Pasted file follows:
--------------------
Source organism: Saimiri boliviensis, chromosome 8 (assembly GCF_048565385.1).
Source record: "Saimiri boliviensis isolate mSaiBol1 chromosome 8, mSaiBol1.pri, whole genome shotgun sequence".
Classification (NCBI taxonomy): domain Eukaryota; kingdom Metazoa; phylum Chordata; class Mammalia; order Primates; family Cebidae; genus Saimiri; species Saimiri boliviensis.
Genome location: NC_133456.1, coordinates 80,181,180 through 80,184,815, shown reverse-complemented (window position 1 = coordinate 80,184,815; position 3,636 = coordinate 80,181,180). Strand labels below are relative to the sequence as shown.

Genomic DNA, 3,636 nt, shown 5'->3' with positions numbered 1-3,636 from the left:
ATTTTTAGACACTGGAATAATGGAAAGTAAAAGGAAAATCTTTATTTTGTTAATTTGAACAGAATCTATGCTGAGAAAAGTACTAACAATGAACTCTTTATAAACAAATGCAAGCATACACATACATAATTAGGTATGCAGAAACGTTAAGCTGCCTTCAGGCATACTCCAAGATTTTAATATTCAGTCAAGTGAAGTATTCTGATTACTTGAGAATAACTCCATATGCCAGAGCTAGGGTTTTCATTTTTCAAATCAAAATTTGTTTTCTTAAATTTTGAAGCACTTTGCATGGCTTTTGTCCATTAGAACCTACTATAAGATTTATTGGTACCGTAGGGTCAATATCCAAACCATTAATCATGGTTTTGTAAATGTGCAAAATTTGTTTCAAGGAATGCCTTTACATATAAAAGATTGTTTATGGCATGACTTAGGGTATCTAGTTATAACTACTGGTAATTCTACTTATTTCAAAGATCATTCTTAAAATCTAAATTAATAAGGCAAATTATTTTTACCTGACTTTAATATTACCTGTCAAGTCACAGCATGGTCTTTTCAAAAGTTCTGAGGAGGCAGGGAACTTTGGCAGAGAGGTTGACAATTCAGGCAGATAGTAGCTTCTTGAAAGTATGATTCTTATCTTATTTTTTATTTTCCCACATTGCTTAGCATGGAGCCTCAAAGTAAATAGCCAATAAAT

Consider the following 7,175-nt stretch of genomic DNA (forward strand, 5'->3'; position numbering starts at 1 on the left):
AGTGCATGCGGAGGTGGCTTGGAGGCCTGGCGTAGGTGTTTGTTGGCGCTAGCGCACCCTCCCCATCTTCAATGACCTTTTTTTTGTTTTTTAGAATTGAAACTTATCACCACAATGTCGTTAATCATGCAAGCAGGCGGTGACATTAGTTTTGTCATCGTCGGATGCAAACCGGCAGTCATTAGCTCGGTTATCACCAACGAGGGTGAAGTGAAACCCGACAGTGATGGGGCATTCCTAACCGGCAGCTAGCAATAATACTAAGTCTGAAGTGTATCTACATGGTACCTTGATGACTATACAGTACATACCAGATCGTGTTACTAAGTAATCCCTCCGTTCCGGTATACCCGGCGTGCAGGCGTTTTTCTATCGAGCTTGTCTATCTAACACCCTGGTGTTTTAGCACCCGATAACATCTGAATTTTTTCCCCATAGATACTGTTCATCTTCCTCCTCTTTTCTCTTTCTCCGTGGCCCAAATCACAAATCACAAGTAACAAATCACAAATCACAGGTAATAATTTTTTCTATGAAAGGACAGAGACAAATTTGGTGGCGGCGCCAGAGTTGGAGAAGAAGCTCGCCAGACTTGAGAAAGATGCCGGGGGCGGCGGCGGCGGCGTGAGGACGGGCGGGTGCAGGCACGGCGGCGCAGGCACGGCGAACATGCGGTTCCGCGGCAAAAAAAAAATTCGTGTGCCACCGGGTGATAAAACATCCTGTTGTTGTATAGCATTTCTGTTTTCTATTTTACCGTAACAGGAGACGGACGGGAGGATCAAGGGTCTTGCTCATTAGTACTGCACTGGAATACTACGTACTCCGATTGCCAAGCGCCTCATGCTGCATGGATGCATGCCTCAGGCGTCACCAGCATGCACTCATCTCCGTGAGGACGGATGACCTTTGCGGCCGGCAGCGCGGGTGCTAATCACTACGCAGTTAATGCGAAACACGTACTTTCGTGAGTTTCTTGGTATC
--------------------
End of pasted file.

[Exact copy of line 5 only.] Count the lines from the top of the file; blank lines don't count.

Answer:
Genomic DNA, 3,636 nt, shown 5'->3' with positions numbered 1-3,636 from the left: